Mr Lester R. Brown in his thoughtful book, The Global Economic Prospect, points out that the earth’s principal biological systems are four — fisheries, forests, grasslands, and croplands — and they form the foundation of the global economic system. In addition to supplying our food, these four systems provide virtually all the raw materials for industry except minerals and petroleum-derived synthetics. In large areas of the world, human claims on these systems are reaching an unsustainable level, a point where their productivity is being impaired. When this happens, fisheries collapse, forests disappear, grasslands are converted into barren wastelands, and croplands deteriorate. In a protein-conscious and proteinhungry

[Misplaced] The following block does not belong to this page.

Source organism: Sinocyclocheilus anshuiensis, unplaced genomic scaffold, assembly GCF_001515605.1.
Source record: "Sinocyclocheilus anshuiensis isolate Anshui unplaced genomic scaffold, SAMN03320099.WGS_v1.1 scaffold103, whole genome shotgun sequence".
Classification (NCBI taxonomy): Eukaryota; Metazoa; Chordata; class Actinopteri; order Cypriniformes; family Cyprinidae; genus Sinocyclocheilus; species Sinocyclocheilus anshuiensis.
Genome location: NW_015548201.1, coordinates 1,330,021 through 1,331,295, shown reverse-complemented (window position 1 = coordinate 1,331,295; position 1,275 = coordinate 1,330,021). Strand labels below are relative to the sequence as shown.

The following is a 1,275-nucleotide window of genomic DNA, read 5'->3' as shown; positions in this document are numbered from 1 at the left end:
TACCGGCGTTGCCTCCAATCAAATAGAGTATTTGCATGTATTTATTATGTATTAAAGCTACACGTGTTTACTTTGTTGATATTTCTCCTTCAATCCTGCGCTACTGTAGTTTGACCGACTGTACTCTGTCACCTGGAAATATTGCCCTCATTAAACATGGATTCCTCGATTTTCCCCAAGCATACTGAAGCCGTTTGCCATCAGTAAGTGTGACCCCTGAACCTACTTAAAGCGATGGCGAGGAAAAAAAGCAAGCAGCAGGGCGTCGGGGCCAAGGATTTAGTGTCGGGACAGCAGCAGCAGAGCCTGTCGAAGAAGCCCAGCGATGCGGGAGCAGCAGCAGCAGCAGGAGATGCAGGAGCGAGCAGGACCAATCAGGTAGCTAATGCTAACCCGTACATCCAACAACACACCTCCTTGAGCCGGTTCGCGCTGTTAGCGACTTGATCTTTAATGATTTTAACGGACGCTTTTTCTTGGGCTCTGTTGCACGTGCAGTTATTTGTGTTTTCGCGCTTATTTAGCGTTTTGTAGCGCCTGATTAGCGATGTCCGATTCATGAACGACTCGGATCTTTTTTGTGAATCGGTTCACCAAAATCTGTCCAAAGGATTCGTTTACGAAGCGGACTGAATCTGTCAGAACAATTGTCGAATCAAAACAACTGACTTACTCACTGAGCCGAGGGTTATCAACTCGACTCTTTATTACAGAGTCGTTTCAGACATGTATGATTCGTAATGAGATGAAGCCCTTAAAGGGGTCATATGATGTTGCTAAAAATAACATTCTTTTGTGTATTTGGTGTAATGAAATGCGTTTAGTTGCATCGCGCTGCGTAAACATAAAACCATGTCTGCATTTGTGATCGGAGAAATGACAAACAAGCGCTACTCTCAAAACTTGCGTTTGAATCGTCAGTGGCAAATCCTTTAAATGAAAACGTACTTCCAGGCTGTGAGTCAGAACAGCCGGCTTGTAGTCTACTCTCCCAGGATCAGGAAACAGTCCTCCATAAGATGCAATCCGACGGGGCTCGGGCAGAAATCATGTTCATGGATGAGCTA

world, over-fishing is common every day. In poor countries, local forests are being decimated in order to procure firewood for cooking. In some places, firewood has become so expensive that “what goes under the pot now costs more than what goes inside it”. Since the tropical forest is, in the words of Dr Myers, “the powerhouse of evolution”, several species of life face extinction as a result of its destruction. It has been well said that forests precede mankind; deserts follow. The world’s ancient patrimony of tropical forests is now eroding at the rate of forty to fifty million acres a year, and the growing use of dung for burning deprives the soil of an important natural fertiliser. The World Bank estimates that a five-fold increase in the rate of forest planting is needed to cope with the expected fuelwood demand in the year 2000. James Speth, the President of the World Resource Institute, said the other day, “We were saying that we are losing the forests at an acre a second, but it is much closer to an acre-and-a-half to a second”.